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If you have only one day, here is a suggested itinerary starting from the train station:
1. Go to San Lorenzo (nice church to see).
2. Then the Accademia (where David is, worthwhile, make sure to check this!) You must prebook to avoid waiting in huge lines.
3. Go to Baptistry and Duomo at Piazza del Duomo (very impressive cathedral with beautiful dome), Take time to climb the dome - the view of Florence is breathtaking!
4. Walk then to Piazza della Repubblica (nice area to have a drink).
5. Walk over to the Palazzo Vecchio (make sure you go into the Palazzo, the first of Medici Palace, it is splendid). It is located at Piazza della Signoria, which is filled with wonderful sculpture. This another lovely Piazza to have a drink or gelato while enjoying the sunshine.
6. Cross Ponte Vecchio (oldest bridge in town, check out the jewelry shops on the bridge).
7. Head down on down the Via de Guicciardini to Palazzo Pitti ( the second Medici palace) and take a stroll in the Boboli Gardens.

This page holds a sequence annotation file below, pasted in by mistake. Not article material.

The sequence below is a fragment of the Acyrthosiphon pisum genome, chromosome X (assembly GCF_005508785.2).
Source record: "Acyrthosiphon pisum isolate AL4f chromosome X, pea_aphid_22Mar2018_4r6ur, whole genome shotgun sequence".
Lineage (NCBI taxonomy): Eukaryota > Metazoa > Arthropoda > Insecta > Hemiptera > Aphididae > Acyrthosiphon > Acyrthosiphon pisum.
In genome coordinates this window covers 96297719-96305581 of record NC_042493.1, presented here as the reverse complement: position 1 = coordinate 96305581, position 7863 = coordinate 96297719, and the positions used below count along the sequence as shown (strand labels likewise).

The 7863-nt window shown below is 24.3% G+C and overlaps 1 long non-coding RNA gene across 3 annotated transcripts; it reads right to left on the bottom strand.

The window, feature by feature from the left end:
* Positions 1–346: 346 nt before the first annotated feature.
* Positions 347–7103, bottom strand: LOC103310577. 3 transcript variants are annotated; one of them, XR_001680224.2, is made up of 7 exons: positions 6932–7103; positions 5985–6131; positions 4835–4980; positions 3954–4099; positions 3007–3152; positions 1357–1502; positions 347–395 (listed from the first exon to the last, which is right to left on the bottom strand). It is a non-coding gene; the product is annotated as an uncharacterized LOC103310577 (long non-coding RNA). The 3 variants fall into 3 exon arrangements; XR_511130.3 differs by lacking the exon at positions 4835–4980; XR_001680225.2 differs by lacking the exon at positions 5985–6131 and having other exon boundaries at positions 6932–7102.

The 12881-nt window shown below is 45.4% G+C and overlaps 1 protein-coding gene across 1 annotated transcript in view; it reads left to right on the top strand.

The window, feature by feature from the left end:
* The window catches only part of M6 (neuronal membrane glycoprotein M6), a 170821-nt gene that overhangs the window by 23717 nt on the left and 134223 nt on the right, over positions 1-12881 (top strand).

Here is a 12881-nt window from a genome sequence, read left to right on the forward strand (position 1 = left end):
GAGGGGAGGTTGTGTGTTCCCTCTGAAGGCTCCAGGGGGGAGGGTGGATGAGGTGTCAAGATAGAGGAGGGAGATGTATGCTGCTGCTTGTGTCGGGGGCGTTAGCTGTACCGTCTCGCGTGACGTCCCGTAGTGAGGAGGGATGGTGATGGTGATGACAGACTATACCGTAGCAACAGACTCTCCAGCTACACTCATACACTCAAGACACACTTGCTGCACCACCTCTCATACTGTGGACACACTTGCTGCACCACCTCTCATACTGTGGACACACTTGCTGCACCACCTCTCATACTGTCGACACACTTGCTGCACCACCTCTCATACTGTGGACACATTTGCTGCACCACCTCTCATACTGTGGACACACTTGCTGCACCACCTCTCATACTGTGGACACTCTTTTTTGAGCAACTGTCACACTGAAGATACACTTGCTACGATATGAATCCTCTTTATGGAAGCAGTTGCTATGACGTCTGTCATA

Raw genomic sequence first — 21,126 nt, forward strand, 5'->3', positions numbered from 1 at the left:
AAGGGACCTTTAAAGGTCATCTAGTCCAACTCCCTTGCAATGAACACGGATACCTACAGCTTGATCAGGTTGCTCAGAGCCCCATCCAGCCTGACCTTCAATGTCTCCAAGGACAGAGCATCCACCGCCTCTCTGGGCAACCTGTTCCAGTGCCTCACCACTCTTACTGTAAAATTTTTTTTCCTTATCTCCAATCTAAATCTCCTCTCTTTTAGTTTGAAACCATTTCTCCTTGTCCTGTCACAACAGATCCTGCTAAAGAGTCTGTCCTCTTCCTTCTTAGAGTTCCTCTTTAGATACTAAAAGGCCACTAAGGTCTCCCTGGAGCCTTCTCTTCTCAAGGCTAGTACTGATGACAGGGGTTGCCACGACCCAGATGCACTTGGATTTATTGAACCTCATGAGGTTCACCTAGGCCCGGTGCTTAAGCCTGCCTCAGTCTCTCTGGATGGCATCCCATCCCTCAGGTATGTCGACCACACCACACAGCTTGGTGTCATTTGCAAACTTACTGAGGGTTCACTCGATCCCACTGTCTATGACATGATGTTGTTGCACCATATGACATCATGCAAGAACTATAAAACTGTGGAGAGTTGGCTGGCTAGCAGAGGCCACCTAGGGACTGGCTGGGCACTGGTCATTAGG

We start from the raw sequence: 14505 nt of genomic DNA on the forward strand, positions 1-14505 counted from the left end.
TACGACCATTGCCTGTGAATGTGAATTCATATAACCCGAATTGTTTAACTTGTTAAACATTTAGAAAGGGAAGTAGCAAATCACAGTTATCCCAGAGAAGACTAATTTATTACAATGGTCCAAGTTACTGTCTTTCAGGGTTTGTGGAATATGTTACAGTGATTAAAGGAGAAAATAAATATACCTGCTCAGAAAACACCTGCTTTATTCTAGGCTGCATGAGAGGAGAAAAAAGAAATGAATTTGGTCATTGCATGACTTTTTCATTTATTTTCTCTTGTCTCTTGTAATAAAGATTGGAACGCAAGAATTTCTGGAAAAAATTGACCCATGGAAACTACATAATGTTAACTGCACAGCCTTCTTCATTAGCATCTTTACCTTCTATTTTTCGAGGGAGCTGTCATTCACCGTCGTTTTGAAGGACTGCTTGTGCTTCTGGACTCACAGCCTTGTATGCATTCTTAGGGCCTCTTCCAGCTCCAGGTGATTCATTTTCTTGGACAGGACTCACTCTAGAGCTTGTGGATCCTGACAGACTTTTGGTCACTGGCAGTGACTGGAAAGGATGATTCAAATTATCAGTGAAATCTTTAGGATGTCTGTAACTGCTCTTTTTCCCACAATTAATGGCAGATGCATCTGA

8. If you have time, walk up to Piazzale Michelangelo for incredible views over the city
One should really try to spend more than one day in Florence...to experience the wealth of art, sculpture, architecture and food. Three nights is an ideal amount of time for a first time visitor.
This is a lot to do in one day and it may not be possible to fit it all into one day, so do read a decent guide book and tailor your itinerary to suit your interests. You will notice that the Uffizi Gallery has not been listed and many people feel this is a must-see. If you have a particular interest in Renaissance and religious art then you should go, but be prepared for it to take a good three or four hours out of your day (with advanced reservations to skip the line). You can of course just focus on a few of the most famous paintings and take less time, but you will have to drop some of the above to fit it in.
Other sights that you might like to consider chopping and changing into the above itinerary are the Basilica of Santa Croce (where so many famous Florentines are buried), the Bargello (a must if you have a love of sculpture), the monks cells at Museo di San Marco (for the wonderful frescoes by Fra Angelico), the Palatine Gallery at the Palazzo Pitti (again for lovers of Renaissance art).
Do carefully check opening days and times of each place you intend to visit as they can be very variable.